The objective of this Interchange Operational Analysis Report (IOAR) is to provide technical documentation for review and approval of the proposed improvements at the I-95/LPGA Boulevard interchange located in Daytona Beach, Volusia County, Florida. The interchange is a partial cloverleaf type and has a total of six ramps with two off and four on. Both the northbound and southbound off-ramp have a free-flow right-turn movement onto LPGA and have signalized dual left-turn lanes.
The I-95/LPGA Boulevard interchange serves as an access point for heavy directional business rush hour traffic during the a.m. and p.m. peak-hours. Land in the directly adjacent area of the interchange is currently semi-developed with an auto mall to the southwest, two office buildings to the southeast, an animal shelter to the northwest, and two food establishments, a bank, and a gas/convenience store to the northeast.
I-95 currently experiences an average annual daily traffic (AADT) of 76,800 north of LPGA Boulevard and an AADT of 74,400 south of LPGA Boulevard. The southbound off-ramp is currently experiencing an AADT of 5,700, the largest out of all ramps. Growth within the interchange is expected due to population increase as well as an addition of primarily large retail and commercial establishments in the immediate eastern quadrants of the interchange.
The proposed off-ramp improvement is recommended due to the anticipated inadequate merge condition for the free-flow northbound off-ramp movement onto eastbound LPGA Boulevard resulting from the planned signal at Technology/Outlet Boulevard. In particular, the a.m. peak-hour queues will stack back along LPGA Boulevard in the eastbound approach, reducing the available merge distance below safe levels for traffic entering LPGA Boulevard from the off-ramp. Therefore, the free-flow merge is being eliminated, causing the need to accommodate the movement as dual right-turns at the off-ramp signal. This IOAR has been conducted per Florida Department of Transportation (FDOT) request with the intention of documenting and ensuring that the proposed improvement will not create operational deficiencies or safety concerns. The proposed improvement is the removal of the free-flow northbound right-turn at the northbound off-ramp. This movement will be relocated to the existing traffic signal and will utilize proposed dual right-turn lanes.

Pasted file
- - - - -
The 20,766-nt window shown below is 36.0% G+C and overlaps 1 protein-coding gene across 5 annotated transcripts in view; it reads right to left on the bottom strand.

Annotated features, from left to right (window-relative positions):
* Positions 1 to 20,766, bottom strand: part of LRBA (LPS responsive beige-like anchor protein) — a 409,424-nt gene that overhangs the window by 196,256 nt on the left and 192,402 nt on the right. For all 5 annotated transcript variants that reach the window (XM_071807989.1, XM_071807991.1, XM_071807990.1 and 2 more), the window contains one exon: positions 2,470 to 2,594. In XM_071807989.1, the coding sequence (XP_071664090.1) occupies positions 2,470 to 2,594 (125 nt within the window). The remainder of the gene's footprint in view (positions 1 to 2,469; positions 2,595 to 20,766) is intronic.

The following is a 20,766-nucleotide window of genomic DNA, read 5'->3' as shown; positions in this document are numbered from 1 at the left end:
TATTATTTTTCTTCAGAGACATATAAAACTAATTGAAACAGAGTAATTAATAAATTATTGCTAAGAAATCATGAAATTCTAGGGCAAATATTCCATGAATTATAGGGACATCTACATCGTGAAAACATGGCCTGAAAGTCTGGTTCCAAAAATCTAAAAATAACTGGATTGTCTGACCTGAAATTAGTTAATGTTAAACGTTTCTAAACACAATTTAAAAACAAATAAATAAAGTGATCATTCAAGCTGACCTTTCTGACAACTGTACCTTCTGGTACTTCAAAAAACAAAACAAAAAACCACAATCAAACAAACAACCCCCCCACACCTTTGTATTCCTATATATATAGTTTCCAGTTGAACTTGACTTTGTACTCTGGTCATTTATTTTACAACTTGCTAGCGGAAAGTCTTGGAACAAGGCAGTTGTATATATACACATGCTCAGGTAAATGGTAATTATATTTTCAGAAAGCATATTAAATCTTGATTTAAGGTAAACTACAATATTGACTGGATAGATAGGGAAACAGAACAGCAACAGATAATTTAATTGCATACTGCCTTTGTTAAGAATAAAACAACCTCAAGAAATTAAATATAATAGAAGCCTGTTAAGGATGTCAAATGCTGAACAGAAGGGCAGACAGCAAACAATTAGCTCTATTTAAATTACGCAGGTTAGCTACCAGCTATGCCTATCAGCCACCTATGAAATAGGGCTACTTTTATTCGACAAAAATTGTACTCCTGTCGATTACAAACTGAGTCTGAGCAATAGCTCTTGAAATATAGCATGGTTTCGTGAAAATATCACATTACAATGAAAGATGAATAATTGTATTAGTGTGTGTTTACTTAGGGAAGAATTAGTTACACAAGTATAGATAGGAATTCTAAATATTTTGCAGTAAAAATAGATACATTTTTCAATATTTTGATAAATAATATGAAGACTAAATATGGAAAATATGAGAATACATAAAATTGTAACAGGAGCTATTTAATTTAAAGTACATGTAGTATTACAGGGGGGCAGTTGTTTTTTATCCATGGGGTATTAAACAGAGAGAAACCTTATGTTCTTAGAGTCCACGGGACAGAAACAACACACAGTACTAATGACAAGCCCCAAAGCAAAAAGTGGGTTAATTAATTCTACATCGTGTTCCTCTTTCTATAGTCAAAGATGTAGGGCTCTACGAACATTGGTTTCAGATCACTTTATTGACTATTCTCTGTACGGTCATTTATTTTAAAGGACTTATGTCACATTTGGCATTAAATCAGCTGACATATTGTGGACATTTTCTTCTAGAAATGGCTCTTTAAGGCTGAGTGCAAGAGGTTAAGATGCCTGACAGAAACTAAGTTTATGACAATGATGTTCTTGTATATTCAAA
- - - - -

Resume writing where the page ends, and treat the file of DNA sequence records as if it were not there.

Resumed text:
In accordance with the proposed improvement to the northbound off-ramp, there will be two alternatives studied in this IOAR. The two alternatives will be referred to as the No-Build Alternative and the Build Alternative. The No-Build Alternative will be analyzed as representative of build-out conditions without the northbound off-ramp improvements. The Build Alternative will be analyzed as representative of buildout conditions with the northbound off-ramp improvement in place. These alternatives have been evaluated in an Opening Year of 2016 and a Design Year of 2026.
Merge and weave conditions were modeled for the No-Build Alternative at the northbound off-ramp freeflow movement. These analyses showed primarily level of service (LOS) C and B for a.m. and p.m. peak hours, respectively. However, a.m. queue analyses conducted show that downstream from the free-flow movement, the eastbound through 95th percentile queues at Technology/Outlet Boulevard are significant and can block merging or weaving traffic.
Purpose and Need
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The purpose and need of this report is to evaluate safety and operations for the proposed I-95 northbound off-ramp modification due to the installation of a traffic signal at the Technology/Outlet Boulevard intersection as a result of approved development access improvements. The result of the traffic signal installation is the projected westerly extension of queues making the northbound to eastbound ramp merge unsafe, as the merge terminates well east of the projected maximum eastbound queues. In order to sufficiently address the impact of the proposed ramp modification, the analyses of existing year, opening year, and design year conditions of the influence area intersections are required. Analysis elements include LOS, delay, queues, and merge and weave modeling.
Respective technical documentation pertaining to these analyses are to be provided for approval of the proposed ramp modification. I-95 accommodates the heavy peak-hour traffic due to daily commuters and also provides non-local drivers passage to and from their destination. The interchange serves as an access point to LPGA Boulevard for eastbound morning rush hour traffic and westbound afternoon rush hour traffic. Furthermore, Volusia County population has shown a growing trend (see Table 1) and is expected to increase through the opening year to the design year with traffic levels that will significantly impact interchange operations.